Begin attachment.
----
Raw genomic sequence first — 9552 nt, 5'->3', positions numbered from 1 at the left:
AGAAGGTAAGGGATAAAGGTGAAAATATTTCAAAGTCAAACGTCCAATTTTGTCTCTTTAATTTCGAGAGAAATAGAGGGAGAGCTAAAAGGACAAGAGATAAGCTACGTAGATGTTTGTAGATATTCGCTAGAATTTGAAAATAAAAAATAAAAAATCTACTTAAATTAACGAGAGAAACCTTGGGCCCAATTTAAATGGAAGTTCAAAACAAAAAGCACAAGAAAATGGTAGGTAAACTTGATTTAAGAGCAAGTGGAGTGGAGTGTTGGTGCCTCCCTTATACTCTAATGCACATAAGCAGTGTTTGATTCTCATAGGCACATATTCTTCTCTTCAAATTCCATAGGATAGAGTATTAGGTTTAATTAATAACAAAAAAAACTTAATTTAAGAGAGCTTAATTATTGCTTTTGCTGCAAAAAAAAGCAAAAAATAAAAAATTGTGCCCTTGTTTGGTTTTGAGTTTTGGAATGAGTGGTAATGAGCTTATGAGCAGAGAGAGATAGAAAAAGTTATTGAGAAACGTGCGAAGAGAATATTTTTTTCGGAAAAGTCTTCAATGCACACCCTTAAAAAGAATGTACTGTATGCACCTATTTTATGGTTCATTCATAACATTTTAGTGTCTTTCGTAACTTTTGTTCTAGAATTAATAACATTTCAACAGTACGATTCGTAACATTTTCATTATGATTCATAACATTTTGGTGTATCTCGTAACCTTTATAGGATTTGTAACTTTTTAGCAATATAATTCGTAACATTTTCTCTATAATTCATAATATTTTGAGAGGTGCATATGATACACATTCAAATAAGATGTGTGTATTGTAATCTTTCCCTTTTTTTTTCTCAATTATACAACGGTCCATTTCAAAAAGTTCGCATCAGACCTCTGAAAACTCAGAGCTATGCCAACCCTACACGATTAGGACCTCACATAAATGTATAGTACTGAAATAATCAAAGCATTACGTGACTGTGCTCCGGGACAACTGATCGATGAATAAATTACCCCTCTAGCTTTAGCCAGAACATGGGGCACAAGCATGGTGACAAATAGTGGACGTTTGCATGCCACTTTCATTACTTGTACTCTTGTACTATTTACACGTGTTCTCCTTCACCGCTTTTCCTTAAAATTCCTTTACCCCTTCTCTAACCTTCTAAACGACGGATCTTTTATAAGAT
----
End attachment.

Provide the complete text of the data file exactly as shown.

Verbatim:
Raw genomic sequence first — 9552 nt, 5'->3', positions numbered from 1 at the left:
AGAAGGTAAGGGATAAAGGTGAAAATATTTCAAAGTCAAACGTCCAATTTTGTCTCTTTAATTTCGAGAGAAATAGAGGGAGAGCTAAAAGGACAAGAGATAAGCTACGTAGATGTTTGTAGATATTCGCTAGAATTTGAAAATAAAAAATAAAAAATCTACTTAAATTAACGAGAGAAACCTTGGGCCCAATTTAAATGGAAGTTCAAAACAAAAAGCACAAGAAAATGGTAGGTAAACTTGATTTAAGAGCAAGTGGAGTGGAGTGTTGGTGCCTCCCTTATACTCTAATGCACATAAGCAGTGTTTGATTCTCATAGGCACATATTCTTCTCTTCAAATTCCATAGGATAGAGTATTAGGTTTAATTAATAACAAAAAAAACTTAATTTAAGAGAGCTTAATTATTGCTTTTGCTGCAAAAAAAAGCAAAAAATAAAAAATTGTGCCCTTGTTTGGTTTTGAGTTTTGGAATGAGTGGTAATGAGCTTATGAGCAGAGAGAGATAGAAAAAGTTATTGAGAAACGTGCGAAGAGAATATTTTTTTCGGAAAAGTCTTCAATGCACACCCTTAAAAAGAATGTACTGTATGCACCTATTTTATGGTTCATTCATAACATTTTAGTGTCTTTCGTAACTTTTGTTCTAGAATTAATAACATTTCAACAGTACGATTCGTAACATTTTCATTATGATTCATAACATTTTGGTGTATCTCGTAACCTTTATAGGATTTGTAACTTTTTAGCAATATAATTCGTAACATTTTCTCTATAATTCATAATATTTTGAGAGGTGCATATGATACACATTCAAATAAGATGTGTGTATTGTAATCTTTCCCTTTTTTTTTCTCAATTATACAACGGTCCATTTCAAAAAGTTCGCATCAGACCTCTGAAAACTCAGAGCTATGCCAACCCTACACGATTAGGACCTCACATAAATGTATAGTACTGAAATAATCAAAGCATTACGTGACTGTGCTCCGGGACAACTGATCGATGAATAAATTACCCCTCTAGCTTTAGCCAGAACATGGGGCACAAGCATGGTGACAAATAGTGGACGTTTGCATGCCACTTTCATTACTTGTACTCTTGTACTATTTACACGTGTTCTCCTTCACCGCTTTTCCTTAAAATTCCTTTACCCCTTCTCTAACCTTCTAAACGACGGATCTTTTATAAGAT